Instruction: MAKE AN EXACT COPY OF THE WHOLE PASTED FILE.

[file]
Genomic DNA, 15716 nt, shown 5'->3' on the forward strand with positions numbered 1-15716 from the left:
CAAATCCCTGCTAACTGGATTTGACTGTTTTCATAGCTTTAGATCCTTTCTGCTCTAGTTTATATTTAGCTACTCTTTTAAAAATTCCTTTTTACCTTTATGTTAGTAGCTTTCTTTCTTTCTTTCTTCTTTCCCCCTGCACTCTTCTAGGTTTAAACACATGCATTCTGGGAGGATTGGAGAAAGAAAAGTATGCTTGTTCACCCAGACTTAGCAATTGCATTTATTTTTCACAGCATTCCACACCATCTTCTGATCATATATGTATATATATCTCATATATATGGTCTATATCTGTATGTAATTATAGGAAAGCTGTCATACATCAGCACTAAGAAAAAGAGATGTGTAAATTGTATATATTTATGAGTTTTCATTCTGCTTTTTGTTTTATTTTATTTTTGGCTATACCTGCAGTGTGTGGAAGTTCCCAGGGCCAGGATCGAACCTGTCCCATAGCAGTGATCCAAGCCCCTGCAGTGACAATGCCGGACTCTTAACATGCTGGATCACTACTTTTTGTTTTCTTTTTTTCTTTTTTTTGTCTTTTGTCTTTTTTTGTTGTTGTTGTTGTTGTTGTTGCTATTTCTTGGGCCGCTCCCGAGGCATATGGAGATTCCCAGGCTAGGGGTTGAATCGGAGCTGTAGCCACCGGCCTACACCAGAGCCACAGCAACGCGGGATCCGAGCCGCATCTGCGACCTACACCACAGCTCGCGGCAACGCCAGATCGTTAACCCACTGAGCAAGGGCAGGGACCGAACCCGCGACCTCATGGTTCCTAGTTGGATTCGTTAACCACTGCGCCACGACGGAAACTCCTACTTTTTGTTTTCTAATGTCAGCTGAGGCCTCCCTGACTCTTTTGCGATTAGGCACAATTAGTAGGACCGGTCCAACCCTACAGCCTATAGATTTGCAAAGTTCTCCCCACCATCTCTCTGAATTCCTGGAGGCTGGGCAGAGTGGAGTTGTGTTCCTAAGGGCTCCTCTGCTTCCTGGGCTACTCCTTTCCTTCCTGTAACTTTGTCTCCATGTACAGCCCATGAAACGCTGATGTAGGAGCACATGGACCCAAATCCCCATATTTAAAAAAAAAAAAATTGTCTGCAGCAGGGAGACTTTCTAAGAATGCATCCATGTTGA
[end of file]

Genomic DNA, 15716 nt, shown 5'->3' on the forward strand with positions numbered 1-15716 from the left:
CAAATCCCTGCTAACTGGATTTGACTGTTTTCATAGCTTTAGATCCTTTCTGCTCTAGTTTATATTTAGCTACTCTTTTAAAAATTCCTTTTTACCTTTATGTTAGTAGCTTTCTTTCTTTCTTTCTTCTTTCCCCCTGCACTCTTCTAGGTTTAAACACATGCATTCTGGGAGGATTGGAGAAAGAAAAGTATGCTTGTTCACCCAGACTTAGCAATTGCATTTATTTTTCACAGCATTCCACACCATCTTCTGATCATATATGTATATATATCTCATATATATGGTCTATATCTGTATGTAATTATAGGAAAGCTGTCATACATCAGCACTAAGAAAAAGAGATGTGTAAATTGTATATATTTATGAGTTTTCATTCTGCTTTTTGTTTTATTTTATTTTTGGCTATACCTGCAGTGTGTGGAAGTTCCCAGGGCCAGGATCGAACCTGTCCCATAGCAGTGATCCAAGCCCCTGCAGTGACAATGCCGGACTCTTAACATGCTGGATCACTACTTTTTGTTTTCTTTTTTTCTTTTTTTTGTCTTTTGTCTTTTTTTGTTGTTGTTGTTGTTGTTGTTGCTATTTCTTGGGCCGCTCCCGAGGCATATGGAGATTCCCAGGCTAGGGGTTGAATCGGAGCTGTAGCCACCGGCCTACACCAGAGCCACAGCAACGCGGGATCCGAGCCGCATCTGCGACCTACACCACAGCTCGCGGCAACGCCAGATCGTTAACCCACTGAGCAAGGGCAGGGACCGAACCCGCGACCTCATGGTTCCTAGTTGGATTCGTTAACCACTGCGCCACGACGGAAACTCCTACTTTTTGTTTTCTAATGTCAGCTGAGGCCTCCCTGACTCTTTTGCGATTAGGCACAATTAGTAGGACCGGTCCAACCCTACAGCCTATAGATTTGCAAAGTTCTCCCCACCATCTCTCTGAATTCCTGGAGGCTGGGCAGAGTGGAGTTGTGTTCCTAAGGGCTCCTCTGCTTCCTGGGCTACTCCTTTCCTTCCTGTAACTTTGTCTCCATGTACAGCCCATGAAACGCTGATGTAGGAGCACATGGACCCAAATCCCCATATTTAAAAAAAAAAAAATTGTCTGCAGCAGGGAGACTTTCTAAGAATGCATCCATGTTGA